Subject: Tomato caterpillars
Geographic location of the bug: St. Elizabeth, Jamaica
Time: 09:04 AM EDT
Your letter to the bugman: Hello Bugman!
I’ve been enjoying your website for years and I am now excited to submit my first question! I am a Peace Corps volunteer serving in Jamaica and my host father is growing some of the most beautiful tomatoes in the entire world. However there is an aggressive caterpillar pest Wreaking havoc on his produce. I am trying to encourage less toxic methods to deal with such pests in the community and I was hoping that you could identify the species of caterpillar for me in order to create a more targeted management method. Thank you so much for your help and keep up the good work!
How you want your letter signed: Farming PCV
Dear Farming PCV,
This is some species of Cutworm in the family Noctuidae, and many caterpillars in the family look very similar. Our internet search did turn up images on Minden Pictures of the Caterpillar of the Large Yellow Underwing, Noctua pronuba, feeding on the leaves of a tomato plant, and BugGuide states “Larvae feed on a variety of crops and vegetables, plus grasses”, but even though we see a similarity, we do not believe that is your species. We found an image on Colourbox that is identified as a Turnip Moth cutworm, Agrotis segetum, eating a tomato, and it resembles your culprit, but other images of this caterpillar we located on the internet are brown and we cannot confirm that identification either. Both species we have mentioned are Old World species, but the Large Yellow Underwing has been introduced to North America. We found additional images of brown Cutworms eating tomatoes on Dreamstime and then we believe we found your culprit on Alamy where it is identified as a “Bright-line Brown-eye moth, also known as tomato moth (Lacanobia oleracea).” According to UK Moths: “Favouring suburban habitats as well as salt-marshes, the larval foodplants in the wild are usually orache (Atriplex) and goosefoot (Chenopodium), but it can sometimes attack cultivated tomatoes, feeding internally in the fruit.” Wikipedia does not list Jamaica nor any other New World location, but that does not mean the species has not been introduced. It might just be undocumented at this time. Wildlife Insight offers the following advice: “To prevent the adult moths from laying eggs on the plants some fine mesh should be placed over the greenhouse windows between May and August. Doors left open during the day to allow bees to enter should be netted off if left open at night. If growing tomatoes outdoors then the whole plant will have be cloaked in netting. Any clusters of eggs are usually easy to find on the underside of the leaves and can then be scrapped off. At the first sign of fenestrations appearing in tomato leaves check the undersides for the tiny caterpillars. The location of the feeding caterpillars is often given away by fine dark freckling of frass on the leaves directly beneath those being eaten.”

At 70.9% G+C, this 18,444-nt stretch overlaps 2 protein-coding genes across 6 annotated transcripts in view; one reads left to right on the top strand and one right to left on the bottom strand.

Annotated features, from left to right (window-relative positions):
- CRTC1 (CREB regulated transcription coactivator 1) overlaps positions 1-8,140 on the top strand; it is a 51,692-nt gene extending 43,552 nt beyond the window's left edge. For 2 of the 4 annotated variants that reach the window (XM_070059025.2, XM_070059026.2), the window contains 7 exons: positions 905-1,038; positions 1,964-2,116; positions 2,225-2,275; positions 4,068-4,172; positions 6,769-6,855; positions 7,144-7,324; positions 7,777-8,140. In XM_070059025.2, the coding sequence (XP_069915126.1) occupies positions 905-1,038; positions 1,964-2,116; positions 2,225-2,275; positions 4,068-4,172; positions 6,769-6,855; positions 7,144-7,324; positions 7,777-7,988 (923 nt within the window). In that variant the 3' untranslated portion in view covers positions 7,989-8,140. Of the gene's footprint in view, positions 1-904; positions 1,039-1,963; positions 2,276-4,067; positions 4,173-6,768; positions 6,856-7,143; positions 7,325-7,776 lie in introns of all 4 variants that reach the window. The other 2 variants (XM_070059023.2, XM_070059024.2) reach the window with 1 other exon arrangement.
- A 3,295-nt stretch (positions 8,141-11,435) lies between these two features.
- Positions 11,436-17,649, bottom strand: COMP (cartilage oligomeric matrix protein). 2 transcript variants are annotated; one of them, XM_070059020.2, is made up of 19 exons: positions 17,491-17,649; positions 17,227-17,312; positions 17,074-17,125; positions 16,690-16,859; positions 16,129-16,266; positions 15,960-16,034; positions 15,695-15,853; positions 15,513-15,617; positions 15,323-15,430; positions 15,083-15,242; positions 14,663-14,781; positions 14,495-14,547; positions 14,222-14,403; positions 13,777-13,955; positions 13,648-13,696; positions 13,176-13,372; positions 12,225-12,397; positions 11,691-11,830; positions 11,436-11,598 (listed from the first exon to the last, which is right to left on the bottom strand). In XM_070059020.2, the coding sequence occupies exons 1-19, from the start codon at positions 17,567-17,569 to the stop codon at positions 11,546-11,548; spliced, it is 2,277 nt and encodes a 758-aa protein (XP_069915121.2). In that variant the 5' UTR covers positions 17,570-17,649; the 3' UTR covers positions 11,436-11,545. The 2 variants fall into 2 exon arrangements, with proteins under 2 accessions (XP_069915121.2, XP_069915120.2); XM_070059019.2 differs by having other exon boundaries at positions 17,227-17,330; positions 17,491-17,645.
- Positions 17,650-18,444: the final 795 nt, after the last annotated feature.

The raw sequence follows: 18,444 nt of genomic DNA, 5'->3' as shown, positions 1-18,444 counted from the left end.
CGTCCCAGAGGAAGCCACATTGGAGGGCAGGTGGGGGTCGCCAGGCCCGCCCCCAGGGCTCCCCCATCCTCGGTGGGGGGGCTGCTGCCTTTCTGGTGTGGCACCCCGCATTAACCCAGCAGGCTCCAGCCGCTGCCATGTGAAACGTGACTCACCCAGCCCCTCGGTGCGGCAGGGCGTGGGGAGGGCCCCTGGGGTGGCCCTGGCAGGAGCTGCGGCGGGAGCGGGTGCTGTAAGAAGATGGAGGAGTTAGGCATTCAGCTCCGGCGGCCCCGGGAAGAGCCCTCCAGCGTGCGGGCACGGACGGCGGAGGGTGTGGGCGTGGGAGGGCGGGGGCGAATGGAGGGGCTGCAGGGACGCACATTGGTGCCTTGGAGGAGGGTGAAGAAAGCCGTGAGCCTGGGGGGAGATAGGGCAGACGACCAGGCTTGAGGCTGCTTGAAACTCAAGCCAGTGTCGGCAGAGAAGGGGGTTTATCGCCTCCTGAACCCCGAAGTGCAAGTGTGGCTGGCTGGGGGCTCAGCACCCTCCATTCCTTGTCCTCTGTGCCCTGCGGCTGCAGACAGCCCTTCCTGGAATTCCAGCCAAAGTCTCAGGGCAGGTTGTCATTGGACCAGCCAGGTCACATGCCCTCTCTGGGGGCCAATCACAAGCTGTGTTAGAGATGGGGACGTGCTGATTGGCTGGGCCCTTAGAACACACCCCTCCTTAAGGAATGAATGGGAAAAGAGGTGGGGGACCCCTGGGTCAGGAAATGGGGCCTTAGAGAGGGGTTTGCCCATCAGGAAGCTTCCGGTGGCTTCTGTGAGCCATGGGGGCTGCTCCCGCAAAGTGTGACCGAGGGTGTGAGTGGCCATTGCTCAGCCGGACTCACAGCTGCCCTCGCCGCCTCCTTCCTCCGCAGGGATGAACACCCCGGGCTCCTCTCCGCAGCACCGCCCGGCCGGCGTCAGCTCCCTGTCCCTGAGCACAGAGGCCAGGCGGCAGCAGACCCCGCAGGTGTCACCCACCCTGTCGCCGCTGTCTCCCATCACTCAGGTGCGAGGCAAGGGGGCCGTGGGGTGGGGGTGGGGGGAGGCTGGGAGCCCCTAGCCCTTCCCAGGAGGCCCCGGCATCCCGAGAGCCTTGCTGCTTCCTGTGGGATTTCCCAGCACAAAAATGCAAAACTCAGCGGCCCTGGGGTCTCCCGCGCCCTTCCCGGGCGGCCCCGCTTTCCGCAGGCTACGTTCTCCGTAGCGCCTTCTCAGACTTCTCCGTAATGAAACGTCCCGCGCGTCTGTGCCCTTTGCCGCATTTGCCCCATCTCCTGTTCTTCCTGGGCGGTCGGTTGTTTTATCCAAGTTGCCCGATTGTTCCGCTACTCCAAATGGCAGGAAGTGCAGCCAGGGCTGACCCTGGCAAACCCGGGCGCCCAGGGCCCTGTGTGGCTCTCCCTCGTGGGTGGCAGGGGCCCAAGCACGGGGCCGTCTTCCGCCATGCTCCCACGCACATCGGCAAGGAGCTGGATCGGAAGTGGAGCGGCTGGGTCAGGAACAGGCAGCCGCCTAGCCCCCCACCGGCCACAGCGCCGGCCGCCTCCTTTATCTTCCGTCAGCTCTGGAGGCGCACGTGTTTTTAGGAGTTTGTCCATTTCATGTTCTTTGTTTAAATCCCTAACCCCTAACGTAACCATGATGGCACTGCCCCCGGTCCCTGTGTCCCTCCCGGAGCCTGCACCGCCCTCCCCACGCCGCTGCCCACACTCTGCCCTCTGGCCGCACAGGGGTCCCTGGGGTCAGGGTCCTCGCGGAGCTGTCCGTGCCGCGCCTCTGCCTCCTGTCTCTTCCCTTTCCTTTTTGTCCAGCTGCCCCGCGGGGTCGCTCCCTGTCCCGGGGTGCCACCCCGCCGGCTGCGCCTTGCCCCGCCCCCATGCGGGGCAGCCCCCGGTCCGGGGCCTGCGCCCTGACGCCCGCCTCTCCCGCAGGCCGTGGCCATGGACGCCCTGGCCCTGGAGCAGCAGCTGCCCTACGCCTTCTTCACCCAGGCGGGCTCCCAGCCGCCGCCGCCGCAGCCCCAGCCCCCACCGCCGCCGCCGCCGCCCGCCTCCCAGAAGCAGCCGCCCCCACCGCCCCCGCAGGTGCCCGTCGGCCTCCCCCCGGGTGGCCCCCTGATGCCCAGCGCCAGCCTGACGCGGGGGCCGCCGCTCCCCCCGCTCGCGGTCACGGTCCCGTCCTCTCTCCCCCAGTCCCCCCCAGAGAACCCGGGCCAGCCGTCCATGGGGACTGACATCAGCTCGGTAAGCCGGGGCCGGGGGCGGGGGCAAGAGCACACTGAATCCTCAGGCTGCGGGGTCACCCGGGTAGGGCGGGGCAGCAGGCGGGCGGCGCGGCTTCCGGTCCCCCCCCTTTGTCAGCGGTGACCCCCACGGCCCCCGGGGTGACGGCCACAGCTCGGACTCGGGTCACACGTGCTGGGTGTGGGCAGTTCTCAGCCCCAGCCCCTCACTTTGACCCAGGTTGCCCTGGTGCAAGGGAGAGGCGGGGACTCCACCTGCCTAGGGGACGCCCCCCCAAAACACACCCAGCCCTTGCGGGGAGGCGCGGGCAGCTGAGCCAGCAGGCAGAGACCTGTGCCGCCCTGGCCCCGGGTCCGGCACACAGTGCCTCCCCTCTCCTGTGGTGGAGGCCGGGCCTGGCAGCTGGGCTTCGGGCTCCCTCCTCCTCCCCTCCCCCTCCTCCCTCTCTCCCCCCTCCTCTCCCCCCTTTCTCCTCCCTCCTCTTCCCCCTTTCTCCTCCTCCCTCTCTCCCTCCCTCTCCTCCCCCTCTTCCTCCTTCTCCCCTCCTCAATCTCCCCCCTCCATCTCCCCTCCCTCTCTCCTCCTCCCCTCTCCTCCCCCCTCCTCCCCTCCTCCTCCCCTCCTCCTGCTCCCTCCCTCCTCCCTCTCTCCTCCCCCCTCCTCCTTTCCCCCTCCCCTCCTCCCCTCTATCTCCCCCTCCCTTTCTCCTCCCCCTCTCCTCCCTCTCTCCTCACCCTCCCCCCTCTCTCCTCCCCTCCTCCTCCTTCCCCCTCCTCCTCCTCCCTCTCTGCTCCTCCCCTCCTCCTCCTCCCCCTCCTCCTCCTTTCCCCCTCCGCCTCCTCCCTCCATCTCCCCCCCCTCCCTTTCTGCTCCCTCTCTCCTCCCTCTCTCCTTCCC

Thank you so very much for your assistance!